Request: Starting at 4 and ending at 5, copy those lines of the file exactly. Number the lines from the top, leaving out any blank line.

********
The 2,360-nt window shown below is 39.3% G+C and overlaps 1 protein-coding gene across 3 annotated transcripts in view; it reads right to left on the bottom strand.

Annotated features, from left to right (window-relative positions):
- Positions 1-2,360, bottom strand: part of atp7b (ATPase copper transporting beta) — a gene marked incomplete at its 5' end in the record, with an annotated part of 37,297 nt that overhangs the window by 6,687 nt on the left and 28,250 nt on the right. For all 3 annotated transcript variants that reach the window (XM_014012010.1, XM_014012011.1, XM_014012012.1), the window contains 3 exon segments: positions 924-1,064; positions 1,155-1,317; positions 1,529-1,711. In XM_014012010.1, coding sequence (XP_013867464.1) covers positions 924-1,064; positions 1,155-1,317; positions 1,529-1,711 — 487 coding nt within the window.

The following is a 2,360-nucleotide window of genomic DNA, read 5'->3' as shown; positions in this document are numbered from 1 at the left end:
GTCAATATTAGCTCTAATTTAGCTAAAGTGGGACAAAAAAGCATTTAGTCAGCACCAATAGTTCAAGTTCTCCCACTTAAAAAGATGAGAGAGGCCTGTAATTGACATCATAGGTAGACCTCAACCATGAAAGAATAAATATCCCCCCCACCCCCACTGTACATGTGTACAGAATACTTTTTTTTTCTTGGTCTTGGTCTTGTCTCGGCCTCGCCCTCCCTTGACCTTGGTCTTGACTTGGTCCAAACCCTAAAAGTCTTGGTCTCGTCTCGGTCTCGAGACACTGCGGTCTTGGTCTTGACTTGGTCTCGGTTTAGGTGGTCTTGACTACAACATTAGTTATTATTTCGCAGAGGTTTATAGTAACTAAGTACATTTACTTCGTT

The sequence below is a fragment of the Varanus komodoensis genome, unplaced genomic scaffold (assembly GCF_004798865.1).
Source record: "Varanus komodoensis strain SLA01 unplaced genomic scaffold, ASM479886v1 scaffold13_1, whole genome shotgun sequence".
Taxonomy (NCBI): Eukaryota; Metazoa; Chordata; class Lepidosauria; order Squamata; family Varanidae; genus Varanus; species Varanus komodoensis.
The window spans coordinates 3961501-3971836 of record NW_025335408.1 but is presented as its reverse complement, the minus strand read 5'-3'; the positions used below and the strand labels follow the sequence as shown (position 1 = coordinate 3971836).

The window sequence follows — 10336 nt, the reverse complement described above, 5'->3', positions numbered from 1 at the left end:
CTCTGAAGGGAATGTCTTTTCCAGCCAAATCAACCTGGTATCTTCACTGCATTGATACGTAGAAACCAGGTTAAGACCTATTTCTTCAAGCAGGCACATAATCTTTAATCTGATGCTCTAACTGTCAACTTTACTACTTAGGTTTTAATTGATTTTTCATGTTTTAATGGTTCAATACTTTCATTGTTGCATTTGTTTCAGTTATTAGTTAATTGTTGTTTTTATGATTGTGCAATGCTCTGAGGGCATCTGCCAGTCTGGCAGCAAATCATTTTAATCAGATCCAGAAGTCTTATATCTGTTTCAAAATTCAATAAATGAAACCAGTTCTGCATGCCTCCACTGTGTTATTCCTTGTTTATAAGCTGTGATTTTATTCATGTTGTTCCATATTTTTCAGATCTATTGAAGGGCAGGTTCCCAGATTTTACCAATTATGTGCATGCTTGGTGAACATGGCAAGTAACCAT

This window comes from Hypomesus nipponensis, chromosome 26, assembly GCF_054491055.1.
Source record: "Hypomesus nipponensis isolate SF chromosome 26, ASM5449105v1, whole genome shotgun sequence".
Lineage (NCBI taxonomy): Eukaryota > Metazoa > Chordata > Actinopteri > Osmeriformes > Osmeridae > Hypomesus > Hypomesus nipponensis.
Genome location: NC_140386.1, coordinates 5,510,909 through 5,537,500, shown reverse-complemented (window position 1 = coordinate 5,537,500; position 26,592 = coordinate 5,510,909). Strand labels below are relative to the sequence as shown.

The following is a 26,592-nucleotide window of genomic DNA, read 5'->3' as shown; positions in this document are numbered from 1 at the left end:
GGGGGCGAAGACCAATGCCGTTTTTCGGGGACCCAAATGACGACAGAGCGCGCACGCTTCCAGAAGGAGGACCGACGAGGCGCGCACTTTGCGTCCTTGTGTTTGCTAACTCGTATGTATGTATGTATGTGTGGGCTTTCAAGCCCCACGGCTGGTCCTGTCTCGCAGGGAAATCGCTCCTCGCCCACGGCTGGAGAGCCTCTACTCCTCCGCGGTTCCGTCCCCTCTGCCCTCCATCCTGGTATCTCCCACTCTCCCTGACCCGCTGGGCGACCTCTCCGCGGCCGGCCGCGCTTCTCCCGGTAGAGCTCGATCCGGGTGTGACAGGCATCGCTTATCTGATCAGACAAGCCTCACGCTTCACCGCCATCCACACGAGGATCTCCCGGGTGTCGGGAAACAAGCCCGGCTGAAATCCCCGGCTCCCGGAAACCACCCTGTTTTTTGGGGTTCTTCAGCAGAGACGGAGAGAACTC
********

The following is a 2,360-nucleotide window of genomic DNA, read 5'->3' as shown; positions in this document are numbered from 1 at the left end:
GTCAATATTAGCTCTAATTTAGCTAAAGTGGGACAAAAAAGCATTTAGTCAGCACCAATAGTTCAAGTTCTCCCACTTAAAAAGATGAGAGAGGCCTGTAATTGACATCATAGGTAGACCTCAACCATGAAAGAATAAATATCCCCCCCACCCCCACTGTACATGTGTACAGAATACTTTTTTTTTCTTGGTCTTGGTCTTGTCTCGGCCTCGCCCTCCCTTGACCTTGGTCTTGACTTGGTCCAAACCCTAAAAGTCTTGGTCTCGTCTCGGTCTCGAGACACTGCGGTCTTGGTCTTGACTTGGTCTCGGTTTAGGTGGTCTTGACTACAACATTAGTTATTATTTCGCAGAGGTTTATAGTAACTAAGTACATTTACTTCGTT